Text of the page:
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In vivo development of dendritic orientation in wild-type and mislocalized retinal ganglion cells. Neural Dev 2010 Nov 02;5:29



Pubmed ID


Pubmed Central ID




Scopus ID

2-s2.0-77958617157   20 Citations


BACKGROUND: Many neurons in the central nervous system, including retinal ganglion cells (RGCs), possess asymmetric dendritic arbors oriented toward their presynaptic partners. How such dendritic arbors become biased during development in vivo is not well understood. Dendritic arbors may become oriented by directed outgrowth or by reorganization of an initially unbiased arbor. To distinguish between these possibilities, we imaged the dynamic behavior of zebrafish RGC dendrites during development in vivo. We then addressed how cell positioning within the retina, altered in heart-and-soul (has) mutants, affects RGC dendritic orientation.

RESULTS: In vivo multiphoton time-lapse analysis revealed that RGC dendrites initially exhibit exploratory behavior in multiple directions but progressively become apically oriented. The lifetimes of basal and apical dendrites were generally comparable before and during the period when arbors became biased. However, with maturation, the addition and extension rates of basal dendrites were slower than those of the apical dendrites. Oriented dendritic arbors were also found in misplaced RGCs of the has retina but there was no preferred orientation amongst the population. However, has RGCs always projected dendrites toward nearby neuropil where amacrine and bipolar cell neurites also terminated. Chimera analysis showed that the abnormal dendritic organization of RGCs in the mutant was non-cell autonomous.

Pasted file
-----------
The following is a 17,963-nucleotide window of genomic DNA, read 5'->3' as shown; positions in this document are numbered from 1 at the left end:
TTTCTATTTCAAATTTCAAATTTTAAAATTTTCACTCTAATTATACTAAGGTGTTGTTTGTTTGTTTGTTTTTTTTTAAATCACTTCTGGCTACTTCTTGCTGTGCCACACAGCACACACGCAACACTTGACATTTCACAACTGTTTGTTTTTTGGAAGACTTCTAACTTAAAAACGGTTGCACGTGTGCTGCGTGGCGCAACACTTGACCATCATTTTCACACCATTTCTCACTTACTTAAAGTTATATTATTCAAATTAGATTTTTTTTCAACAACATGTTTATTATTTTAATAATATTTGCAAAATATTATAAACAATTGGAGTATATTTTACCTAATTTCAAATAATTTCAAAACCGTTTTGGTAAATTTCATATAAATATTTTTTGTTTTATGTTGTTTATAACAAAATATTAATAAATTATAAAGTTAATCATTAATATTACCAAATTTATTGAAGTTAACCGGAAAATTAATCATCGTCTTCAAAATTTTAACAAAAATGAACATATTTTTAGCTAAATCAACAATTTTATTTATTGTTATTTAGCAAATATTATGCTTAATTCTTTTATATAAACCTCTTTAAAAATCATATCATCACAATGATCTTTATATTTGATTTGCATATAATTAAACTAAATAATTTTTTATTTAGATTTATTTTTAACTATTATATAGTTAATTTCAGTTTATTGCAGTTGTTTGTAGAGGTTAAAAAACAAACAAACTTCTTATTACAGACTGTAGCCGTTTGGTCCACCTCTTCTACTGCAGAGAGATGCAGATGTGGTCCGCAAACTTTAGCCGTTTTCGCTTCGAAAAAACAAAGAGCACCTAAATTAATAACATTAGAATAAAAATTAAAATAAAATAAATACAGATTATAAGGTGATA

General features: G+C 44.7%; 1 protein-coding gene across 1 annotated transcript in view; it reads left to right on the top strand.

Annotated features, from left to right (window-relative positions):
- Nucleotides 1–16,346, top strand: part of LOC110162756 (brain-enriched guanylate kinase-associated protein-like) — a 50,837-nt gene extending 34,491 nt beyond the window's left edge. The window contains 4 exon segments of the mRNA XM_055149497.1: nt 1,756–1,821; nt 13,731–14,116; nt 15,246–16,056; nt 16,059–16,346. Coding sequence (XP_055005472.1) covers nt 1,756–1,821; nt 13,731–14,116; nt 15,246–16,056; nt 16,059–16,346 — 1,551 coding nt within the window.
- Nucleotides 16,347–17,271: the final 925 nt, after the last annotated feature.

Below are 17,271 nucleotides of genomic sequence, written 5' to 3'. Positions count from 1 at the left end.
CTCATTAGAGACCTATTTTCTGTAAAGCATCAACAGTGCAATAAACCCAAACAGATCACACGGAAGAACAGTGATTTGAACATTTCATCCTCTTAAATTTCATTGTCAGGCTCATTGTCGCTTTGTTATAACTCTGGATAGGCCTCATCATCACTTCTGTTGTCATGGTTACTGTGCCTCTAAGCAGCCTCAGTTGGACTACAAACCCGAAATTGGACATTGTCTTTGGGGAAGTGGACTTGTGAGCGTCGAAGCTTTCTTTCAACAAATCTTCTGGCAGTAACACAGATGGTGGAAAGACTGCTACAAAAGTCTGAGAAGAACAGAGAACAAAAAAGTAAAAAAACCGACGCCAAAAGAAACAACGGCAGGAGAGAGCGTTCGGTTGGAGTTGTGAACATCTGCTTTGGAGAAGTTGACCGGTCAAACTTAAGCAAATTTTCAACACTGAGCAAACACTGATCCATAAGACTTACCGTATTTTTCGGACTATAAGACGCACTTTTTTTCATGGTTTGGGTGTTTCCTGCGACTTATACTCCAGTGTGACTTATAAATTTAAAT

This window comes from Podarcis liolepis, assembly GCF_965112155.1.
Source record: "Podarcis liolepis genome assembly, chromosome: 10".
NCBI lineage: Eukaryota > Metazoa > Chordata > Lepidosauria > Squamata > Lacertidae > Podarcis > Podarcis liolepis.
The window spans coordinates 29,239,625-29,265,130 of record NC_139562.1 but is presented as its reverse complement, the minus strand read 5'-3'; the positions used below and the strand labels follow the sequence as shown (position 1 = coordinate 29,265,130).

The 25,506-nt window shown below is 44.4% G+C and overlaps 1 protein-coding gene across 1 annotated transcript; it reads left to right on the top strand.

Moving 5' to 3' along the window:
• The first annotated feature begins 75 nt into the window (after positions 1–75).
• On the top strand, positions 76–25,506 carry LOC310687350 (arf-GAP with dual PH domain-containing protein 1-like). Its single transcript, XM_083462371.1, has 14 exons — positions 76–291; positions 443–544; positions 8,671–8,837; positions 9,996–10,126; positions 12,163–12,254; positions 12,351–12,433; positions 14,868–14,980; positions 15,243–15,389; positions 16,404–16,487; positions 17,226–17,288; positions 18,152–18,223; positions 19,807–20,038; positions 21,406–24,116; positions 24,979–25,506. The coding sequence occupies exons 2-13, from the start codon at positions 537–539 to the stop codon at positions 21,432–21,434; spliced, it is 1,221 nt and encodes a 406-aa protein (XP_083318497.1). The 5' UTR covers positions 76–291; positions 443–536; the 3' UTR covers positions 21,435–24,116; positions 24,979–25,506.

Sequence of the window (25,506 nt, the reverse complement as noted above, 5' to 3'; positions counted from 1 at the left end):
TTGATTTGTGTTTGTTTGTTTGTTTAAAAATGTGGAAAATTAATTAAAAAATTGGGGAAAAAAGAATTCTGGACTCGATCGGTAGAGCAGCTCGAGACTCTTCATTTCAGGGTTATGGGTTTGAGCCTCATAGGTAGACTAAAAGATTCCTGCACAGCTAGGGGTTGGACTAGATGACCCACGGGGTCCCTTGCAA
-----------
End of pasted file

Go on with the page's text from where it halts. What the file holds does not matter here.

CONCLUSIONS: Our observations show that RGC dendritic arbors acquire an apical orientation by selective and gradual restriction of dendrite addition to the apical side of the cell body, rather than by preferential dendrite stabilization or elimination. A biased arbor emerges at a stage when many of the dendritic processes still appear exploratory. The generation of an oriented RGC dendritic arbor is likely to be determined by cell-extrinsic cues. Such cues are unlikely to be localized to the basal lamina of the inner retina, but rather may be provided by cells presynaptic to the RGCs.

Author List

Choi JH, Law MY, Chien CB, Link BA, Wong RO


Brian A. Link PhD Professor in the Cell Biology, Neurobiology and Anatomy department at Medical College of Wisconsin

MESH terms used to index this publication - Major topics in bold

Animals, Genetically Modified
Green Fluorescent Proteins
Imaging, Three-Dimensional
Microscopy, Confocal
Presynaptic Terminals
Retinal Ganglion Cells
Time Factors
Zebrafish Proteins
jenkins-FCD Prod-486 e3098984f26de787f5ecab75090d0a28e7f4f7c0